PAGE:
FRACTIONAL EXPONENTS Keiko C alais Jenica alexis B ersosa

OBJECTIVES :

OBJECTIVES Fractional exponents is also called as radicals. This section aims to: -define radicals and illustrate its properties; -relate powers with rational exponents to radical form; and -simplify radicals by removing of perfect powers, reducing the given index, and rationalizing the denominator of the radicand. In this section, we shall extend the definition of a n to include all fractions or rational numbers for n.

Fractional exponents:

Fractional exponents Fractional exponents obey the same laws as do integral exponents. For example, Another way of expressing this would be Observe that the number 41/2 , when squared in the foregoing example, produced the number 4 as an answer. Recalling that a square root of a number N is a number x such that x2 = N, we conclude that 41/2 is equivalent to a. Thus we have a definition, as follows: A fractional exponent of the form 1/r indicates a root, the index of which is r. This is further illustrated in the following examples:

Fractional exponents:

Fractional exponents Notice that in an expression such as 8 2/3 we can either find the cube root of 8 first or square 8 first, as shown by the following example : All the numbers in the evaluation of 82/3 remain small if the cube root is found before raising the number to the second power. This order of operation is particularly desirable in evaluating a number like 645/6, If 64 were first raised to the fifth power, a large number would result. It would require a great deal of unnecessary effort to find the sixth root of 645. The result is obtained easily, if we write If an improper fraction occurs in an exponent, such as 7/3 in the expression 27/3 , it is customary to keep the fraction in that form rather than express it as a mixed number. In fraction form an exponent shows immediately what power is intended and what root is intended. However, 27/3 can be expressed in another form and simplified by changing the improper fraction to a mixed number and writing the fractional part in the radical form as follows:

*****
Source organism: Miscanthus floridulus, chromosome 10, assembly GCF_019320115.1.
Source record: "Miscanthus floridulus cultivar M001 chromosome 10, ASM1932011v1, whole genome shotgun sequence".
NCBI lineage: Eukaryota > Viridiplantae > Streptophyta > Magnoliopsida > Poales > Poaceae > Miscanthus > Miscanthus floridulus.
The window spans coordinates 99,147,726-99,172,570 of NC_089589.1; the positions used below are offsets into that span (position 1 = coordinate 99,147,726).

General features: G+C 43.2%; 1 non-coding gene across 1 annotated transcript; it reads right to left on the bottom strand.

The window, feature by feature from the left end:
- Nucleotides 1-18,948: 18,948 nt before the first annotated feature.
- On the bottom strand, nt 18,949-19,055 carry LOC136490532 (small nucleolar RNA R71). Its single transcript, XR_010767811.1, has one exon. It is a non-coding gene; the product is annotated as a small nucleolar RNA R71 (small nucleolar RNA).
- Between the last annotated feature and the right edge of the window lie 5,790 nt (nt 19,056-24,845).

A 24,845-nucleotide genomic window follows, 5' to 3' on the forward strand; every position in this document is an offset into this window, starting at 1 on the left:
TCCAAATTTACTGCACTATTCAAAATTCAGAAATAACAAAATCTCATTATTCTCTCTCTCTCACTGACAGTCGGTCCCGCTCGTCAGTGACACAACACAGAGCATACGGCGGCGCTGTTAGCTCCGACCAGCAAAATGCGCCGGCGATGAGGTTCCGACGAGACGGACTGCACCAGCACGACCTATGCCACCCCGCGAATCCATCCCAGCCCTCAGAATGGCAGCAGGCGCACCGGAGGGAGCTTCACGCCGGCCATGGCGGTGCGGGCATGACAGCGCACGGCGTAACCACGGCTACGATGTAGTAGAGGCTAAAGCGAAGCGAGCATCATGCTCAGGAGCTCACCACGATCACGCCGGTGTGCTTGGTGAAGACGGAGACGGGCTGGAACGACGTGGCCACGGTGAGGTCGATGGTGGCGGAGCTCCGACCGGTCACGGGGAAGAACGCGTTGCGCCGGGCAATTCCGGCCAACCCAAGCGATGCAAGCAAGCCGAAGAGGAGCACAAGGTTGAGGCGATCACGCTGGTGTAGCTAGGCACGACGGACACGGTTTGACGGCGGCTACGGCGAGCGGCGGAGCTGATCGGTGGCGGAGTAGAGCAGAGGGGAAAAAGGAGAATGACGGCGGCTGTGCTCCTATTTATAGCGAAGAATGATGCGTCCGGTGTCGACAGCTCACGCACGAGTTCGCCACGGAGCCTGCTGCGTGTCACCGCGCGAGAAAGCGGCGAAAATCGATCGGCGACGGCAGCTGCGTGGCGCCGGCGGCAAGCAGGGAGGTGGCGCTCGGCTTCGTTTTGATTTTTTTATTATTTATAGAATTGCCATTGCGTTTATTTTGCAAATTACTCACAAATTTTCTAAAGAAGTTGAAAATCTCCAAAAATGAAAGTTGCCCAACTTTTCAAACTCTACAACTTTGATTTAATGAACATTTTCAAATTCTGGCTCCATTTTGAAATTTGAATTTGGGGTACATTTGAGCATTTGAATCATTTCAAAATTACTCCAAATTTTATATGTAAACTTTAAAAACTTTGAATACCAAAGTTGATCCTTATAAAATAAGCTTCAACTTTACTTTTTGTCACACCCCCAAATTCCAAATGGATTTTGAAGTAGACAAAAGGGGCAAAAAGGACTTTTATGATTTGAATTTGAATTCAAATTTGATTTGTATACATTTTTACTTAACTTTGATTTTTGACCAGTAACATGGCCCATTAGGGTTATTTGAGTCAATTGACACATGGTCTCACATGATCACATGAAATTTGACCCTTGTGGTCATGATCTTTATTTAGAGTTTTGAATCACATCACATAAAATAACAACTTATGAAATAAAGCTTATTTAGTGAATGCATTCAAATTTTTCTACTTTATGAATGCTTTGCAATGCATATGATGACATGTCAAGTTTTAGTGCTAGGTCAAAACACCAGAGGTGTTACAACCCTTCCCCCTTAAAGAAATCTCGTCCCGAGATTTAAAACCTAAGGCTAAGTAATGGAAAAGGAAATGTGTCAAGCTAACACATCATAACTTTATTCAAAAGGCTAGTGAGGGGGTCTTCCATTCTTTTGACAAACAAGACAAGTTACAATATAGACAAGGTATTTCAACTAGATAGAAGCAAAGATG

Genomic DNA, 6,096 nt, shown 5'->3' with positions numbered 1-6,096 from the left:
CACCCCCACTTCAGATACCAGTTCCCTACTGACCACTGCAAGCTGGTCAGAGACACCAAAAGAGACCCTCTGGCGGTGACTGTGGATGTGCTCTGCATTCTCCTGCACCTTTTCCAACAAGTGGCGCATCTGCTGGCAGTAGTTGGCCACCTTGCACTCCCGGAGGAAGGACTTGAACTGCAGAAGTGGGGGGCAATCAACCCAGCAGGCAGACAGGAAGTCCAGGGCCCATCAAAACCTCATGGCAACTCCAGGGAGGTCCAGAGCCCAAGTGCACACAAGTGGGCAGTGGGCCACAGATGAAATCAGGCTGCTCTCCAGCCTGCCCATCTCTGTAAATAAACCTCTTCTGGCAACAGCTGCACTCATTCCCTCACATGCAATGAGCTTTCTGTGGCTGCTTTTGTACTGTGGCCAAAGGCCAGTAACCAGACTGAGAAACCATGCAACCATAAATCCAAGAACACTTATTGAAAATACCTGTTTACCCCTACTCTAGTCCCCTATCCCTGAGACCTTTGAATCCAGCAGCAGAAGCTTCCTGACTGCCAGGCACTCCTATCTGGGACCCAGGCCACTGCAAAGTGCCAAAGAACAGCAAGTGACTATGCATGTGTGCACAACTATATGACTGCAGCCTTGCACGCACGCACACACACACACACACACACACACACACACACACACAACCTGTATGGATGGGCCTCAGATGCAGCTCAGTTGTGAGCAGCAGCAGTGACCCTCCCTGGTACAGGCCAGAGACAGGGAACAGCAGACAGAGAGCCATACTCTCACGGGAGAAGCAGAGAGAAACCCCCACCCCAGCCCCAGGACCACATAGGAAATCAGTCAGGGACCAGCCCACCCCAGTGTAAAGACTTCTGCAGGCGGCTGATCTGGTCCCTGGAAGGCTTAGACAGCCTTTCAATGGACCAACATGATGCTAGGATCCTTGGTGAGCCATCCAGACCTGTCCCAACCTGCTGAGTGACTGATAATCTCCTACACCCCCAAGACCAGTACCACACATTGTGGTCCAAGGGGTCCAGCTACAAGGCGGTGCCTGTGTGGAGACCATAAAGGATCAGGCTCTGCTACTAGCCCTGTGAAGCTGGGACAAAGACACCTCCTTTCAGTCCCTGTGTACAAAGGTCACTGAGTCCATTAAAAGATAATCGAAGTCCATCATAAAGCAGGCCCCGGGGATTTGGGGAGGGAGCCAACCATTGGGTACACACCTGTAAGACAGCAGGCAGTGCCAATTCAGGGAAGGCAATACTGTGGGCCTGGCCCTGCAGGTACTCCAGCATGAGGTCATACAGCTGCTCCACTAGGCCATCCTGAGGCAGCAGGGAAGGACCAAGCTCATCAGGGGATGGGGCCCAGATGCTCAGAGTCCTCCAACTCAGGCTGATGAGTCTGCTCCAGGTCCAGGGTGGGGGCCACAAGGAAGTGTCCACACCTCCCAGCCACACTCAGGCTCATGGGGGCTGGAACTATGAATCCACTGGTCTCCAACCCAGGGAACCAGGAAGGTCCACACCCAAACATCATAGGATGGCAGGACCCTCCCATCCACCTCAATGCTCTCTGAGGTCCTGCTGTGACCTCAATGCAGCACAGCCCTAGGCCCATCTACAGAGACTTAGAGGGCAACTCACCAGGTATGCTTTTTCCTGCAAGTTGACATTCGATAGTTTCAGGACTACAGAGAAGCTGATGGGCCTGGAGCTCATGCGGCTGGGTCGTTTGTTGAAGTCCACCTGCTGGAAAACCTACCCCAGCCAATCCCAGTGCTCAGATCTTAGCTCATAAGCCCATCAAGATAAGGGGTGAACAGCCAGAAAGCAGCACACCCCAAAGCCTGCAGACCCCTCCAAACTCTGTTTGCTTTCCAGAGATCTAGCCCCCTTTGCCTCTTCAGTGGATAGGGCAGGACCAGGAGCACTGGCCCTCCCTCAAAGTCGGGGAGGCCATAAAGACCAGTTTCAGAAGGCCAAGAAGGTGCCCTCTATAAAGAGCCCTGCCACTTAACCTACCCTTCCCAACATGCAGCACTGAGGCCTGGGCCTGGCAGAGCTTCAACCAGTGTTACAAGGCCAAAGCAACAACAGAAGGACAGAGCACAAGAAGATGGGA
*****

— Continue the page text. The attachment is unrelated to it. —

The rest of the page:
Fractional exponents(lesson proper):

Fractional exponents(lesson proper ) EXPONENTS The exponent of a number says how many times to use the number in a multiplication. In this example: 82 = 8 × 8 = 64 In words: 82 could be called "8 to the second power", "8 to the power 2" or simply "8 squared“ But what if the exponent is a fraction ? In the example above, the exponent was "2", but what if it were "½" ? How does that work? Question : What is x½ ? Answer : x ½ = the square root of x ( i.e. x½ = √ x) WHY? Because if you square x½ you get: (x½)2 = x1 = x Example: √2 × √2 = 2 Is also: 2 ½ × 2½ = 21

Fractional exponents(lesson proper):

Fractional exponents(lesson proper) To understand that, follow this two-step argument : 1. First , there is the general rule: ( xm )n = xm×n Example: (x2)3 = (xx)3 = (xx)(xx)(xx) = xxxxxx = x6 So (x2)3 = x2×3 = x6 2. Now , let's look at what happens when we square x½: ( x½)2 = x½×2 = x1 = x When we square x½ we get x, so x½ must be the square root of x Try Another Fraction Let us try that again, but with an exponent of one-quarter (1/4): What is x ¼ ? (x ¼ ) 4 = x ¼×4 = x 1 = x So, what value can be multiplied 4 times to get x? Answer: The fourth root of x. So, x ¼ = The 4th Root of x General Rule It worked for ½, it worked with ¼, in fact it works generally: x1/n = The n- th Root of x

FRACTIONAL EXPONENTS(LESSON PROPER):

FRACTIONAL EXPONENTS(LESSON PROPER) What About More Complicated Fractions? What about a fractional exponent like 4 3/2 ? That is really saying to do a cube (3) and a square root (1/2), in any order. Let me explain. A fraction (like m/n ) can be broken into two parts: a whole number part ( m ) , and a fraction ( 1/n ) part So, because m/n = m × (1/n) we can do this: The order does not matter, so it also works for m/n = (1/n) × m :

SOME EXAMPLES:

SOME EXAMPLES Some examples: Example: What is 4 3/2 ? 4 3/2 = 4 3×(1/2) = √(4 3 ) = √(4×4×4) = √(64) = 8 or 4 3/2 = 4 (1/2)×3 = (√4) 3 = (2) 3 = 8 Either way gets the same result. Example: What is 27 4/3 ? 27 4/3 = 27 4×(1/3) = (27 4 ) = (531441) = 81 or 27 4/3 = 27 (1/3)×4 = (27) 4 = (3) 4 = 81 It was certainly easier the 2nd way!

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